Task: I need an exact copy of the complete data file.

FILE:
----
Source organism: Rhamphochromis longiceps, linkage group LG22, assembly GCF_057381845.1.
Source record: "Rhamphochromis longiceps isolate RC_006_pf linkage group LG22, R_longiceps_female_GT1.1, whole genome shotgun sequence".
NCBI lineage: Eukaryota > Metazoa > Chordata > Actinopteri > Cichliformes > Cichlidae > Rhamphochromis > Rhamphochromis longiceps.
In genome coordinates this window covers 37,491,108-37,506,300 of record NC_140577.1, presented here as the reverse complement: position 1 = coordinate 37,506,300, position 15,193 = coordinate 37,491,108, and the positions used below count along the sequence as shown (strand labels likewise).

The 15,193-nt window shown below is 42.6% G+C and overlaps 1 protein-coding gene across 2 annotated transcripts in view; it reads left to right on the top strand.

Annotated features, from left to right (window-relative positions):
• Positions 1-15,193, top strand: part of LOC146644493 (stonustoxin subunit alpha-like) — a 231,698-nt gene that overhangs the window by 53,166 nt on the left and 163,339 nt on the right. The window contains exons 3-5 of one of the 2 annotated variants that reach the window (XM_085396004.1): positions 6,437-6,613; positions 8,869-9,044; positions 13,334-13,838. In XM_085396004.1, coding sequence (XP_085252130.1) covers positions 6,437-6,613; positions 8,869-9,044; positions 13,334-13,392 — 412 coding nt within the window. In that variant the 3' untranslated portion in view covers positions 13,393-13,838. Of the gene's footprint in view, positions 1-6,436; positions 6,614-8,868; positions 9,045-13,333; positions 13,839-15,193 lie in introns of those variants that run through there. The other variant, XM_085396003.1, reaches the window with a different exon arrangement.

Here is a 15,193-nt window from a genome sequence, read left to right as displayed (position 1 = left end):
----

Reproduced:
Source organism: Rhamphochromis longiceps, linkage group LG22, assembly GCF_057381845.1.
Source record: "Rhamphochromis longiceps isolate RC_006_pf linkage group LG22, R_longiceps_female_GT1.1, whole genome shotgun sequence".
NCBI lineage: Eukaryota > Metazoa > Chordata > Actinopteri > Cichliformes > Cichlidae > Rhamphochromis > Rhamphochromis longiceps.
In genome coordinates this window covers 37,491,108-37,506,300 of record NC_140577.1, presented here as the reverse complement: position 1 = coordinate 37,506,300, position 15,193 = coordinate 37,491,108, and the positions used below count along the sequence as shown (strand labels likewise).

The 15,193-nt window shown below is 42.6% G+C and overlaps 1 protein-coding gene across 2 annotated transcripts in view; it reads left to right on the top strand.

Annotated features, from left to right (window-relative positions):
• Positions 1-15,193, top strand: part of LOC146644493 (stonustoxin subunit alpha-like) — a 231,698-nt gene that overhangs the window by 53,166 nt on the left and 163,339 nt on the right. The window contains exons 3-5 of one of the 2 annotated variants that reach the window (XM_085396004.1): positions 6,437-6,613; positions 8,869-9,044; positions 13,334-13,838. In XM_085396004.1, coding sequence (XP_085252130.1) covers positions 6,437-6,613; positions 8,869-9,044; positions 13,334-13,392 — 412 coding nt within the window. In that variant the 3' untranslated portion in view covers positions 13,393-13,838. Of the gene's footprint in view, positions 1-6,436; positions 6,614-8,868; positions 9,045-13,333; positions 13,839-15,193 lie in introns of those variants that run through there. The other variant, XM_085396003.1, reaches the window with a different exon arrangement.

Here is a 15,193-nt window from a genome sequence, read left to right as displayed (position 1 = left end):